The class of 2016 will graduate with an average of $37,172 in debt

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40% of Americans Aren't Repaying Their Student Debts

In terribly unsurprising news, student loan borrowers in the class of 2016 are going to graduate with a record level of debt, according to a new report. This year's magic number is $37,172 — among the roughly 70% of students who will graduate with loans, that's the average amount of debt they have.

The figures reported by come from an analysis conducted by Mark Kantrowitz, a higher education and student loan debt expert. Like other, similar analyses, Kantrowitz's estimates of average education debt have gone up with every new graduating class for more than a decade. There's little reason to believe the class of 2017 would be an exception to this unpleasant trend.

Wages haven't kept pace with growing student loan debt (though the starting salary for college grads has gone up recently), but regardless of what their first jobs end up paying, borrowers have to find a way to stay on top of their loans. Considering that a person's ability to repay student loan debt has a significant bearing on their credit scores, and as a result, their financial future, this ever-climbing average debt figure can be really scary for future students. (We recently wrote about a high school student who chose to not attend her dream school purely because of the debt she'd have to take on to do it.)

Ideally, students can find a way to minimize their debts by choosing cheaper schools, finding scholarships, earning college credit in high school or working to pay some education expenses, but even those strategies often aren't enough to pay for college without student loans. No matter what your student loan situation looks like, keep in mind that there are some repayment options that might make your debt more manageable. By making your loan payments on time every month, you can build good credit, which will come in handy if you ever want to get an auto loan or a mortgage — that is, once you've paid off that soul-crushing education debt, of course.

You can keep track of how your student loan debt and other credit accounts affect your credit by getting two free credit scores every month on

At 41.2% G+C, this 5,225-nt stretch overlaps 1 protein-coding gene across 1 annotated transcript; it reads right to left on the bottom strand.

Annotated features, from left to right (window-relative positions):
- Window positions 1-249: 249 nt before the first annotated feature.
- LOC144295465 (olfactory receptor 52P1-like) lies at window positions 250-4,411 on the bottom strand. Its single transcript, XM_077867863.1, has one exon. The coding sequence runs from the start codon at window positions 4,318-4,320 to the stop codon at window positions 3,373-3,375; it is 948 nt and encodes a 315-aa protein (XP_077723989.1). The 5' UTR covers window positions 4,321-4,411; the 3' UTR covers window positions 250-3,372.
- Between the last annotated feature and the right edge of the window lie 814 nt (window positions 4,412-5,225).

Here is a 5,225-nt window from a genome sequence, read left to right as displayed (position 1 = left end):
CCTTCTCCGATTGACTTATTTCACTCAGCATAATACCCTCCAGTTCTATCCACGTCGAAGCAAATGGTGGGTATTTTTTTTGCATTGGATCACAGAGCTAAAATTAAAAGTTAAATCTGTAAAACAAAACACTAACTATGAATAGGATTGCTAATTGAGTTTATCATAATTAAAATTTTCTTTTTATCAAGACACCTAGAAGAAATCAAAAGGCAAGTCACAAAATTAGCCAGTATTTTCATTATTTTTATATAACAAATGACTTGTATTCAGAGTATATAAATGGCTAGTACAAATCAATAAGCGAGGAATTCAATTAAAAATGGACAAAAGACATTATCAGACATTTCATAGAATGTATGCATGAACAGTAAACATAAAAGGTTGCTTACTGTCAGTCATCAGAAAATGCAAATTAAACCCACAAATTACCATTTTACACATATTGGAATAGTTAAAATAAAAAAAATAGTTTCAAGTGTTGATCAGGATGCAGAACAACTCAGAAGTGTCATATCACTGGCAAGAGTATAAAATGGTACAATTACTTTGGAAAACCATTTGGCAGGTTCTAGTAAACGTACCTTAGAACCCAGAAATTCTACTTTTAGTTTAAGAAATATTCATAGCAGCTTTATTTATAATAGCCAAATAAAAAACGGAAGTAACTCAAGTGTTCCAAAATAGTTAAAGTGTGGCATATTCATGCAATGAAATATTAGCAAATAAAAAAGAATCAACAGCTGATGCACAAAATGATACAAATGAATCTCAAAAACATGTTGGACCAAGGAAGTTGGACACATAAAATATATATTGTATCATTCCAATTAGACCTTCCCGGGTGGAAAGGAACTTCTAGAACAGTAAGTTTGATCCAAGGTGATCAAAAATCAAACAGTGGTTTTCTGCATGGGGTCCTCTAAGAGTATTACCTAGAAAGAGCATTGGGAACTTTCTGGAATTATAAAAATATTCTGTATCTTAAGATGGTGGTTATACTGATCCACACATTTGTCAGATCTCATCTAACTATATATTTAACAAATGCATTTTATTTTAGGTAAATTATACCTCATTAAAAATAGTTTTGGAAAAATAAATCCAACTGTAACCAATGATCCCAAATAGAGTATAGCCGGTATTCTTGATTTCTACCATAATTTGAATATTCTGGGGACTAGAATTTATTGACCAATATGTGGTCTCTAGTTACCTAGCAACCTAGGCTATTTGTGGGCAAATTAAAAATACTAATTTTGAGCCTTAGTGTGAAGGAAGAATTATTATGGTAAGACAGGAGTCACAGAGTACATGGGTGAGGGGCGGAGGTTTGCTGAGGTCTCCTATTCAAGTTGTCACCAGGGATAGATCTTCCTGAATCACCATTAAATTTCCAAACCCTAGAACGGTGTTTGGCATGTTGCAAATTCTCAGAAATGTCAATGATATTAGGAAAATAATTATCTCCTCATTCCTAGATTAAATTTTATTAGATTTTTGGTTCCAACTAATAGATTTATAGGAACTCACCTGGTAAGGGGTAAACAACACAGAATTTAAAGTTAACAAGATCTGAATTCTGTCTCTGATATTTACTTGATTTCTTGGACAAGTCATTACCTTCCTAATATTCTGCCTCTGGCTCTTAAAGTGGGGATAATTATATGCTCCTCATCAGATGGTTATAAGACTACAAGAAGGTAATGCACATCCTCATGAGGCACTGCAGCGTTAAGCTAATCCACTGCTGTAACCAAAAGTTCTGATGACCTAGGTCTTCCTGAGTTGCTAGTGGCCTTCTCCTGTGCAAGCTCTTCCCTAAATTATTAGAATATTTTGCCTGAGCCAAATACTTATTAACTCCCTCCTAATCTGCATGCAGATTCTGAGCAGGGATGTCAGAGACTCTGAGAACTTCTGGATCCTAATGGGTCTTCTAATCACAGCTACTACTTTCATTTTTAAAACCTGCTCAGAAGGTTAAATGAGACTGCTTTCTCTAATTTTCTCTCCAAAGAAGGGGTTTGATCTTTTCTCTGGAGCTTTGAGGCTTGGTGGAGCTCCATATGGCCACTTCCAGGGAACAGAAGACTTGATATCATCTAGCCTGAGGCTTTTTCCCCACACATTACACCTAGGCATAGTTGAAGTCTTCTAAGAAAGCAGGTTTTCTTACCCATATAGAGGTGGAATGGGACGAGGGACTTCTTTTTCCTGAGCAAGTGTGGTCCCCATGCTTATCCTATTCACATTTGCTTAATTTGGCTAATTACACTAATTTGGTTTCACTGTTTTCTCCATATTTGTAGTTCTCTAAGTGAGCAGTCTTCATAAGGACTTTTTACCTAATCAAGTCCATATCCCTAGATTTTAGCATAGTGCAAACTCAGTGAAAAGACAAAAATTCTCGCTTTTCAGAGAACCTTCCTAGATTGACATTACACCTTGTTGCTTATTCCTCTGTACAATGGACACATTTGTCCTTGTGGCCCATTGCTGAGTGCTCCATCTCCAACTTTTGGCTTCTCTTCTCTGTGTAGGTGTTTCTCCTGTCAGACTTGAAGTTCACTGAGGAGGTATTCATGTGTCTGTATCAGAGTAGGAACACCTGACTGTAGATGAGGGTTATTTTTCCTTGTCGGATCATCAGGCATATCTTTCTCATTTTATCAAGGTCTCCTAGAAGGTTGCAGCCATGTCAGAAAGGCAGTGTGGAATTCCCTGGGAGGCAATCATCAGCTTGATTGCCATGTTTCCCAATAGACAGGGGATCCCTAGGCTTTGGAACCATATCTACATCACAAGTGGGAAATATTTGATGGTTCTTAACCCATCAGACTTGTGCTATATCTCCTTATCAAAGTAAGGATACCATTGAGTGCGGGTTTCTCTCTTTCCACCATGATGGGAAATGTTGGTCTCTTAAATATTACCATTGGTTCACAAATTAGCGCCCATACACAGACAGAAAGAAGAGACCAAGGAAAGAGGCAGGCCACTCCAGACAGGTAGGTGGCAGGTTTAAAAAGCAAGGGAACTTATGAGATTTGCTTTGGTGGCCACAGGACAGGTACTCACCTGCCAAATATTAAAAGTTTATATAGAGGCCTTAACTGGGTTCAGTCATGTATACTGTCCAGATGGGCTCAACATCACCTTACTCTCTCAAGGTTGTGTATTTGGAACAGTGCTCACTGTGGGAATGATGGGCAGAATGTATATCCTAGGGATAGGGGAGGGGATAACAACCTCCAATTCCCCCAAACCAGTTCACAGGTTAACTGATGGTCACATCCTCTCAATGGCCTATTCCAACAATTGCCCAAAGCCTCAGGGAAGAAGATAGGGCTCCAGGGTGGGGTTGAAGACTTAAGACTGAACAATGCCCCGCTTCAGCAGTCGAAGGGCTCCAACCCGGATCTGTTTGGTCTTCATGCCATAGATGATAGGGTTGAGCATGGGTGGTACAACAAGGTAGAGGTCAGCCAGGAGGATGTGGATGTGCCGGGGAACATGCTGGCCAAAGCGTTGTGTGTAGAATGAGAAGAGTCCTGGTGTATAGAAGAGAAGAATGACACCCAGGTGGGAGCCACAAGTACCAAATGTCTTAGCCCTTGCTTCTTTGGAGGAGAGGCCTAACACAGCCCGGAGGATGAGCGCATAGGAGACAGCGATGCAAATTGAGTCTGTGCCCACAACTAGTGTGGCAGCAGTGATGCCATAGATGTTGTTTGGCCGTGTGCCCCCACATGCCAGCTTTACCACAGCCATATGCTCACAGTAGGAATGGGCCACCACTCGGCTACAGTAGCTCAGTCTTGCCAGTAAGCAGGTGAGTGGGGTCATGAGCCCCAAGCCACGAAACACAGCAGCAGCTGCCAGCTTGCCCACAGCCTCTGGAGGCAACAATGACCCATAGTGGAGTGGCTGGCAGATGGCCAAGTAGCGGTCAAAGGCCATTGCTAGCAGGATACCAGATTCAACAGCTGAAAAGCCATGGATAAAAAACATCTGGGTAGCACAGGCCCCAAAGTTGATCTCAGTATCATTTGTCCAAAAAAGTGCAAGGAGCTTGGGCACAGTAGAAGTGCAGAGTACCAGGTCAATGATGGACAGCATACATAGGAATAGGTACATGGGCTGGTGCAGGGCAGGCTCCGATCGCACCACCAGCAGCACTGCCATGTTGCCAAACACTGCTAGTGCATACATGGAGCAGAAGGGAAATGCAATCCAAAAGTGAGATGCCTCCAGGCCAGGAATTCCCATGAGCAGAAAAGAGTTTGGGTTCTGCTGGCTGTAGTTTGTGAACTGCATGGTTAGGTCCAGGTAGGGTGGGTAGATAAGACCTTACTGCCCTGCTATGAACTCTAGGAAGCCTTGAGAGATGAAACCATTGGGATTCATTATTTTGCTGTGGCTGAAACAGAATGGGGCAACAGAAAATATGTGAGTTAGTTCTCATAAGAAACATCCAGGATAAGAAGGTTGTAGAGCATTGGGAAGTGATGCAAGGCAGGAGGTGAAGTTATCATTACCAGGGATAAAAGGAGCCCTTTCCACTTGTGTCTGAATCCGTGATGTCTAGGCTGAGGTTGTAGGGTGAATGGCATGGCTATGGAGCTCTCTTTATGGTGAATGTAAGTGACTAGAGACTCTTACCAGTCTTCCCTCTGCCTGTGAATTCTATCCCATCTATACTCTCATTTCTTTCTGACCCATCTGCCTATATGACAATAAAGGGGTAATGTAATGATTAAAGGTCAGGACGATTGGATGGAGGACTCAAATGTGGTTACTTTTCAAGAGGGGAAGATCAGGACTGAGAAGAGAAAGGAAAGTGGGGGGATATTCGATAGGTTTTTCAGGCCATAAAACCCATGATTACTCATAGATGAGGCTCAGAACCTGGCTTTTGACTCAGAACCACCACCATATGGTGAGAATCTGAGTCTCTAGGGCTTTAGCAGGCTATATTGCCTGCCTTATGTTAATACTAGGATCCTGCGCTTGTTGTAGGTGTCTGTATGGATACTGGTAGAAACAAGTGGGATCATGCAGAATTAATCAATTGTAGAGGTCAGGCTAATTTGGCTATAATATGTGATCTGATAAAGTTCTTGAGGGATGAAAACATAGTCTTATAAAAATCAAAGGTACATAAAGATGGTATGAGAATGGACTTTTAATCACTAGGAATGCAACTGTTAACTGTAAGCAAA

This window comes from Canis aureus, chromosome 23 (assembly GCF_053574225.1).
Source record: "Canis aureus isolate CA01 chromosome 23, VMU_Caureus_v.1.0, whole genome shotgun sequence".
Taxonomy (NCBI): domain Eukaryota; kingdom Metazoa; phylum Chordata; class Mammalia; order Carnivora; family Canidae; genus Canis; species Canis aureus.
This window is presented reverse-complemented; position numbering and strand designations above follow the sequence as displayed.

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The class of 2016 will graduate with an average of $37,172 in debt

If you grew up babysitting younger family members, then this position is perfect for you. Not only is being a nanny one of the most flexible part-time jobs, but you can set your own rate. 

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While the hours for this position may not be as flexible, working as an office assistant or receptionist for a major company is a great way to get your foot in the door. As a receptionist you will be tasked with entry-level responsibilities, which will give you a great advantage when applying to your first full-time job. 

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Possibly one of the most demanding jobs, working as a server in a restaurant comes with just as much stress as reward. The hours may be long, but at some restaurants, wages can be worth it. 

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Similar to working as a nanny, being a tutor is one of the most flexible job opportunities. As a tutor, you can help others in a variety of subjects. This is a great job for a college student because not only will you be helping others, but you will also be strengthening your knowledge in whatever subject you teach. 

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Freelance Work 
Much like serving, being a freelancer can be very rewarding financially. As a freelancer, you can choose which industry you want to work in and begin to gain experience while still in school. 

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Work-Study Job  
If you are a student who meets the qualifications for financial aid, you can apply for your school's work study program. Work study schedules your shifts around your class schedule and the best part is that most jobs are on campus and the money you make can go directly towards paying off your tuition or any other university balances. 

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